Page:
Street Fundraisers

I get quite annoyed by these charity people who approach me in the street for money. The problem is they won't take a donation for cash, but insist that you sign up with them for a number of months. £6 a month or whatever, it varies depending upon the charity. I spoke to one of them in a small midlands town today who worked for Save the Children, a United Nations organised charity. 

Ziad, the street fundraiser (as his job is entitled) in Nuneaton, told me that he was paid a wage to come out onto the streets for five days a week. If he seals a contract he is paid some commission. He travels daily with a colleague from town to town. Yesterday he was in Northampton, tomorrow Birmingham. I suggested he had a hard sell because whereas people would be quite happy to offer a pound or a two pound coin on impulse, they did not want to make a big commitment to sign up to a monthly donation. He agreed but said that his charity was better than many who sign people up with a text message through 02 – who take about a proportion of the deal. He said as soon as someone signs up on his Ipad then no money is lost and all of it goes to charity.

I suggested cynically that the fund-raising campaign favoured contracts over collecting tins because it removed the risk of theft at street level. A digital transaction stops petty pilfering.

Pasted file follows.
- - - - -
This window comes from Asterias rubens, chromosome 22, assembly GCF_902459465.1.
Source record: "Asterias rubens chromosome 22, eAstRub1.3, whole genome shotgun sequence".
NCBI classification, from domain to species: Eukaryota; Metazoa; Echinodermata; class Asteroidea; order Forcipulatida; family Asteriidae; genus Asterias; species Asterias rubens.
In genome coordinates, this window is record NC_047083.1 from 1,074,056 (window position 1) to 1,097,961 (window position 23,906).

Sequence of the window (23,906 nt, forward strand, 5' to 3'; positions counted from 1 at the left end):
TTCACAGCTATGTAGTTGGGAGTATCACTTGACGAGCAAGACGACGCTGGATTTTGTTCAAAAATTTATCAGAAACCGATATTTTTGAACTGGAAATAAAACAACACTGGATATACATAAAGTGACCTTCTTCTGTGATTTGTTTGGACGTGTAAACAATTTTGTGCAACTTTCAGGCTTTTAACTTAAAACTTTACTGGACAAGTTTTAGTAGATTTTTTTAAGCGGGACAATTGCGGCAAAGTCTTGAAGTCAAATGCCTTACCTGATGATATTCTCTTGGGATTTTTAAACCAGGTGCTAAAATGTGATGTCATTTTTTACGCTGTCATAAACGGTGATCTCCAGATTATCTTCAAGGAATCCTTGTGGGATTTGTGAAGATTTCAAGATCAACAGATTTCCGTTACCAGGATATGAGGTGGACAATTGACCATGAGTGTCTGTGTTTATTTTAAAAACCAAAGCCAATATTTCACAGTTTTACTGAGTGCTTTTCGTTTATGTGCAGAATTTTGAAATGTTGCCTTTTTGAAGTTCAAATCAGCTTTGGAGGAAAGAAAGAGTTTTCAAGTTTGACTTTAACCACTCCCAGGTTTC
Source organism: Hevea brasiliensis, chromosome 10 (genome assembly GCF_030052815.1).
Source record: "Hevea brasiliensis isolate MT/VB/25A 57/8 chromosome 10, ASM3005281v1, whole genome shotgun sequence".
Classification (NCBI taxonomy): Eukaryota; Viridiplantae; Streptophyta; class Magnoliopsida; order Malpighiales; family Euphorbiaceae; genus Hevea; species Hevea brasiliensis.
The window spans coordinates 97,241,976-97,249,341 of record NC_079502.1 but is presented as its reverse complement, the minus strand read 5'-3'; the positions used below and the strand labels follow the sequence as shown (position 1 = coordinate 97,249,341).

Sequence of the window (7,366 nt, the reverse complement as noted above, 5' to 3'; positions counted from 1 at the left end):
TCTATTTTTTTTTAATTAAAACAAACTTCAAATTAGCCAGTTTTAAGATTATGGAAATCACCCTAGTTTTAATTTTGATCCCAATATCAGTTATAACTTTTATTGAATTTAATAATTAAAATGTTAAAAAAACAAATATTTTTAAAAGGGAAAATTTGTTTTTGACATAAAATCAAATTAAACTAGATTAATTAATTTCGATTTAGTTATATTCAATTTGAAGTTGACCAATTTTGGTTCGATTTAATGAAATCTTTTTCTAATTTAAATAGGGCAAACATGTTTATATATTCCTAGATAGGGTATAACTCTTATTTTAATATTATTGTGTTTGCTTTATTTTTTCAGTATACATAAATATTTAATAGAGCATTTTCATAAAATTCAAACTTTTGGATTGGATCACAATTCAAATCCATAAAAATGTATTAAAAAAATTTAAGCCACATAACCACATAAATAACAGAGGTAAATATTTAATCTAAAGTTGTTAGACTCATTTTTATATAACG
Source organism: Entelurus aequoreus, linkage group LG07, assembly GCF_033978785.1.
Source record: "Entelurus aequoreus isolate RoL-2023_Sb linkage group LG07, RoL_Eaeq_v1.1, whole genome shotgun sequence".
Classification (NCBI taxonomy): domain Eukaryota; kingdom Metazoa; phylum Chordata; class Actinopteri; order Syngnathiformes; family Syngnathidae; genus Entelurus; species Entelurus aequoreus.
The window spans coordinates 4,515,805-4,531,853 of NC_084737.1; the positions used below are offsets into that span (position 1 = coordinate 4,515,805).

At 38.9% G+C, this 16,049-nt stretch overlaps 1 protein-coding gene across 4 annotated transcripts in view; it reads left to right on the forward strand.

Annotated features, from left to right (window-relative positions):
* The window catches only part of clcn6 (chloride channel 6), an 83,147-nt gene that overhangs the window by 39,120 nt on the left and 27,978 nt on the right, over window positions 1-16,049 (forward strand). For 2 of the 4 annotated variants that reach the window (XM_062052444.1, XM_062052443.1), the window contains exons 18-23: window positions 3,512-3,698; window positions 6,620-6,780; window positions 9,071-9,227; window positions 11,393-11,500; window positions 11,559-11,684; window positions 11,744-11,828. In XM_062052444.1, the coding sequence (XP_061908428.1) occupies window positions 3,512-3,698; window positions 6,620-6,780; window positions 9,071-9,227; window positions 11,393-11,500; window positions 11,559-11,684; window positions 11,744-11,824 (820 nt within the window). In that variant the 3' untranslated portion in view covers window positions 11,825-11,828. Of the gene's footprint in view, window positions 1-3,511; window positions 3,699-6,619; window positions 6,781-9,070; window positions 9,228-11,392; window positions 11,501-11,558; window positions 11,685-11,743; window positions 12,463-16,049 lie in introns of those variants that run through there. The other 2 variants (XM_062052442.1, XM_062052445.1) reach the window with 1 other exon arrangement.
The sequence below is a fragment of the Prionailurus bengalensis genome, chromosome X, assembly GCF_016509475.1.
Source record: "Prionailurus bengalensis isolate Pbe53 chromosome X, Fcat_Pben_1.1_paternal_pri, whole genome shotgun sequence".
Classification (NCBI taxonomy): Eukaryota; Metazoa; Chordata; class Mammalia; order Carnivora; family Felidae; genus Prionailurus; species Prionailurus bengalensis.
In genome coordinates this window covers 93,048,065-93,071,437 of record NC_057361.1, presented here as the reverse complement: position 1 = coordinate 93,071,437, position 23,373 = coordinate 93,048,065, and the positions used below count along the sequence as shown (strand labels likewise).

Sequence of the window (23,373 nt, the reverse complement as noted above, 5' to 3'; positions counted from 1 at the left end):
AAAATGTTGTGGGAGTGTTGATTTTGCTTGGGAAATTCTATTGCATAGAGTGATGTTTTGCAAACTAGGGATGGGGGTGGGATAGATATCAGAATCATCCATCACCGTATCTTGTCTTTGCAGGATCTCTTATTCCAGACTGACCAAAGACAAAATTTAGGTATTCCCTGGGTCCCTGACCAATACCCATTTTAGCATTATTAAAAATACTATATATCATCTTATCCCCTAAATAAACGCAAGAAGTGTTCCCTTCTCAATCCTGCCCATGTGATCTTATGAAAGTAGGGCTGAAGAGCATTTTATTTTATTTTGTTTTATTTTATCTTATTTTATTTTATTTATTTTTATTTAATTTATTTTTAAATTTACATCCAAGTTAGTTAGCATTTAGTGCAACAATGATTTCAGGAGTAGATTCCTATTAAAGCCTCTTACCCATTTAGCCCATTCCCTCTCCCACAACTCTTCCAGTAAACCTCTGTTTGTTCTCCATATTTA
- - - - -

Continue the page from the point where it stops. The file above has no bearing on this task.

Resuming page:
A question that comes to mind is why do the United Nations need to send people on to the streets when they have enormous amounts of tax paid into their coffers from the countries of the world – surely a proportion of that is directed at saving children? Somehow all that money doesn't appear to be doing a great deal of good considering, for example, the amount of child refugees in UN supported war zones. It worries me that an enormous organisation like the United Nations suddenly has access to people's bank accounts, people who have enough money to donate monthly to charity, especially considering that most of the elite's global banks are bust. I hope a high degree of compliance is going on here.

The gullible public really have no specific idea of where all this money goes and how it's divided. Even though this info may be available on web sites it would be good if this information was lauded on news bulletins and programmes with high viewing ratings so that we could all become little auditors. This would give these charities more credibility and obviously raise more money.



Modern life

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